Dental Fillings May Increase Mercury Levels
People with more than eight amalgam dental fillings have more mercury in their blood than those with none, according to a new study from the University of Georgia.
The average American has three dental fillings, while 25 percent of the population has 11 or more fillings. The study found those with eight or more had about 150 percent more mercury in their blood. Dental fillings composed of dental amalgam, a mixture of mercury, silver, tin and other metals, have been a concern for some time.
The research, which studied nearly 15,000 individuals, is the first to demonstrate a relationship between dental fillings and mercury exposure. The results were published online last week and will be in the print edition of the journal Ecotoxicology and Environmental Safety in December.
“Tooth decay is one of the most prevalent chronic diseases,” said Lei Yin, a scientist in the department of environmental health science and the study’s lead author. “I think a majority of people have experienced dental fillings, but the kind of materials the dentist uses isn’t something that’s really discussed.”
Mercury exposure from dental fillings is not a new concern, but previous studies were inconsistent and limited, according to Xiaozhong “John” Yu, assistant professor of environmental health science and co-author.
“This study is trying to provide the most accurate levels of exposure, which will form the scientific basis to make future risk assessment,” Yu said, adding that the study was the first to also control for age, education, ethnicity, race, gender, smoking and seafood consumption, which is a known contributor to mercury levels in the body.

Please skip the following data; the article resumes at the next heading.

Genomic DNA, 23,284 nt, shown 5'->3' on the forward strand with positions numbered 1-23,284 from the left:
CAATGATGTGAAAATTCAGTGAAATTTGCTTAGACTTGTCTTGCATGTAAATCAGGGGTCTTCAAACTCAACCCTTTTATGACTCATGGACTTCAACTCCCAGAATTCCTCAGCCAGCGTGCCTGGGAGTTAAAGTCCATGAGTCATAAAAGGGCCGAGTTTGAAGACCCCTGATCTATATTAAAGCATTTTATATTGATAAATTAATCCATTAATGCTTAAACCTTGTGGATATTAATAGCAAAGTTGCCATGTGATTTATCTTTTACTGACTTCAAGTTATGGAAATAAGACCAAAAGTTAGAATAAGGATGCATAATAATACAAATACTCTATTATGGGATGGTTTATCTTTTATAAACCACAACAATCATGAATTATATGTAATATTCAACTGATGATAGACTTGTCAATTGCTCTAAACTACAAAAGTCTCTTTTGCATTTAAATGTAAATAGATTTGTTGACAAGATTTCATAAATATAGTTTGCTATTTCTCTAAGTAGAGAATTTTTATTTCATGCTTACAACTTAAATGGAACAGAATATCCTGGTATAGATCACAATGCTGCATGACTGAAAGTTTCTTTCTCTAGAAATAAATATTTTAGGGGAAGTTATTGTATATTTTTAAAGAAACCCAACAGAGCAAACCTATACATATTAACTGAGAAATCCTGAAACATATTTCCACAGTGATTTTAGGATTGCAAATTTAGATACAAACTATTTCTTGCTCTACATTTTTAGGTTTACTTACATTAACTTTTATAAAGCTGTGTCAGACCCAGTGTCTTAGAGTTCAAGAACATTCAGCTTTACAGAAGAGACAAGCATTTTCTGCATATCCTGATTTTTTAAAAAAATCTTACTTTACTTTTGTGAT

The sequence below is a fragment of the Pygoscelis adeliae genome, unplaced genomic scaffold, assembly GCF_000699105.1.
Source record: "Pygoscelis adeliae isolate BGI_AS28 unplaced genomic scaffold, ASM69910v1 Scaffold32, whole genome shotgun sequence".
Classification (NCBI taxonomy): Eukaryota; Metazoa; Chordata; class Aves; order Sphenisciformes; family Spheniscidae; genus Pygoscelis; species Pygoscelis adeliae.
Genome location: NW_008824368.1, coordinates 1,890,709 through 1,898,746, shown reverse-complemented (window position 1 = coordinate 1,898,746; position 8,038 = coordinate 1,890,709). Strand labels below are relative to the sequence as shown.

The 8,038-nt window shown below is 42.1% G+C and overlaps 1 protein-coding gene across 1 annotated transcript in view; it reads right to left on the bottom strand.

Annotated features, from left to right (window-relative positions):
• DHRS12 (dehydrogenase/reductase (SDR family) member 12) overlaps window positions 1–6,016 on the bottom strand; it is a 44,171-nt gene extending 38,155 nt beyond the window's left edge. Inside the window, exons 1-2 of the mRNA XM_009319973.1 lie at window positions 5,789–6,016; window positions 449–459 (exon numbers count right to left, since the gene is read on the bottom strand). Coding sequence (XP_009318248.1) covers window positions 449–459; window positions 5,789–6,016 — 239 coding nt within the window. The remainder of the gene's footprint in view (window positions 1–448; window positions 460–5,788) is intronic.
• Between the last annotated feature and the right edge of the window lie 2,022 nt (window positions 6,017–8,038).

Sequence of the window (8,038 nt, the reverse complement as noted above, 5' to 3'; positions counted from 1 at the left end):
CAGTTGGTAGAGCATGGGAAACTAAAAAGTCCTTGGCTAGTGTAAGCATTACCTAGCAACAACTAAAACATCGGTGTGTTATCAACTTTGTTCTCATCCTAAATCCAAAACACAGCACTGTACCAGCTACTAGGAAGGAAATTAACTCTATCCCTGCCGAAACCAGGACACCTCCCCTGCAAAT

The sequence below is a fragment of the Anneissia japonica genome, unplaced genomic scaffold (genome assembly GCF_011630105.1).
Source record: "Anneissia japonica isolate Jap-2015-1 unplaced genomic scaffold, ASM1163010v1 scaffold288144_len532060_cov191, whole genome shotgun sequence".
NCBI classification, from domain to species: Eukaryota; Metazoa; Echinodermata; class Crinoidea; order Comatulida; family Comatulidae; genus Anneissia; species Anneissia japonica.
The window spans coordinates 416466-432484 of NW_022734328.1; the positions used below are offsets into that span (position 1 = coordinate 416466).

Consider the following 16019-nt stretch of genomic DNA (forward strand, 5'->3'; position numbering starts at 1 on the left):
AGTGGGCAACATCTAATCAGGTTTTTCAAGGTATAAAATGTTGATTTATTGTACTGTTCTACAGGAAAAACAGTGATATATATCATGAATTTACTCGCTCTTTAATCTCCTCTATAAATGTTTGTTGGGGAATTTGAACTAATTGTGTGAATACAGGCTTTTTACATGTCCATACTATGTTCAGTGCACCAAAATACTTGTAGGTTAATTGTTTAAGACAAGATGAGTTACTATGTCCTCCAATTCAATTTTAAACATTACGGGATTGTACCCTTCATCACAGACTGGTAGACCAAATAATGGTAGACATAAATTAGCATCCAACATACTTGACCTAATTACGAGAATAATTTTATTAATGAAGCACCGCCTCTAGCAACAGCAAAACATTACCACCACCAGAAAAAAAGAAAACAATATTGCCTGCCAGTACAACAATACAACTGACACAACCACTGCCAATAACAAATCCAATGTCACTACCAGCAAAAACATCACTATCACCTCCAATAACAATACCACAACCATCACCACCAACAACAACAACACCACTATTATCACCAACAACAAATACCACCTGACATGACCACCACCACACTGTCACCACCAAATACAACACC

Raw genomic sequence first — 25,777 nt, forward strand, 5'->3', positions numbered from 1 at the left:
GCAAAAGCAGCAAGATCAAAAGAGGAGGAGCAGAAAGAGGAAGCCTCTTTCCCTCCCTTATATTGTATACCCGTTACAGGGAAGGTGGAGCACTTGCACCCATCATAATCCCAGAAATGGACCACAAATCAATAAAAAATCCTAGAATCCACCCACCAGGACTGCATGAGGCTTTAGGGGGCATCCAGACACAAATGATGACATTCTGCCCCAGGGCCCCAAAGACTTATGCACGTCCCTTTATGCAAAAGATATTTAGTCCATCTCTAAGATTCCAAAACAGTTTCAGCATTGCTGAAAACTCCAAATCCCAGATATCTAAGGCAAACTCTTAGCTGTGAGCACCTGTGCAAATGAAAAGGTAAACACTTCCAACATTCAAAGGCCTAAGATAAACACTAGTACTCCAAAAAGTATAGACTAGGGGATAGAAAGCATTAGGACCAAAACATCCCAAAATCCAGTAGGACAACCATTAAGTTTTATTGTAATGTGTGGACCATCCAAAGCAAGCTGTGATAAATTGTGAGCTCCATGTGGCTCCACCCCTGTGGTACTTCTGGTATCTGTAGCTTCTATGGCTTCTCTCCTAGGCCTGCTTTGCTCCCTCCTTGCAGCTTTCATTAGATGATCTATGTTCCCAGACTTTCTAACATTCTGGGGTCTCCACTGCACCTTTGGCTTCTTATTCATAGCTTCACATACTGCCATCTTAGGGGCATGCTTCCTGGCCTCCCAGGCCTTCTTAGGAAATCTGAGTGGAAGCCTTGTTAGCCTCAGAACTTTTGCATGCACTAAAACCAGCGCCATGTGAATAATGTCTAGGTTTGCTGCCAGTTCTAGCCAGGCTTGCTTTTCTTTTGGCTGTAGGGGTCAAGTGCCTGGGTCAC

The researchers analyzed exposure by specific types of mercury and found a significant increase in methyl mercury, the most toxic form, related to dental fillings. Yu said this suggests the human gut microbiota, a collection of microorganisms living in the intestines, may transform different types of mercury.
Dental amalgam has been the go-to filling material for more than 150 years, because it is affordable and durable. However, about half of the compound contains mercury, a heavy metal known to be toxic at high levels, causing brain, heart, kidney, lung and immune system damage. New research suggests that methyl mercury may cause damage even at low levels.
“As toxicologists, we know that mercury is poison, but it all depends on the dose. So, if you have one dental filling, maybe it’s OK. But if you have more than eight dental filings, the potential risk for adverse effect is higher,” Yu said. People with numerous dental fillings who are also exposed to mercury from other sources, such as seafood or work environments, are most at risk.
According to its website, the U.S. Food and Drug Administration considers dental amalgam fillings safe for adults, but says, “pregnant women and parents with children under six who are concerned about the absence of clinical data as to long-term health outcomes should talk to their dentist.”
The study also looked at composite resins, a mercury-free alternative for dental fillings that can release small amounts of bisphenol A, or BPA, which may cause developmental or reproductive damage. The results found no association between dental fillings and urinary BPA, but further research is needed to understand BPA exposure from resin-based materials.
“It’s important for doctors and patients to be informed in their selections,” Yin said. “We now have an excellent starting point to evaluate the potential risk of dental material on human health.”
Article by Elizabeth Fite, University of Georgia
This article was written by the guest author listed at the end of the article.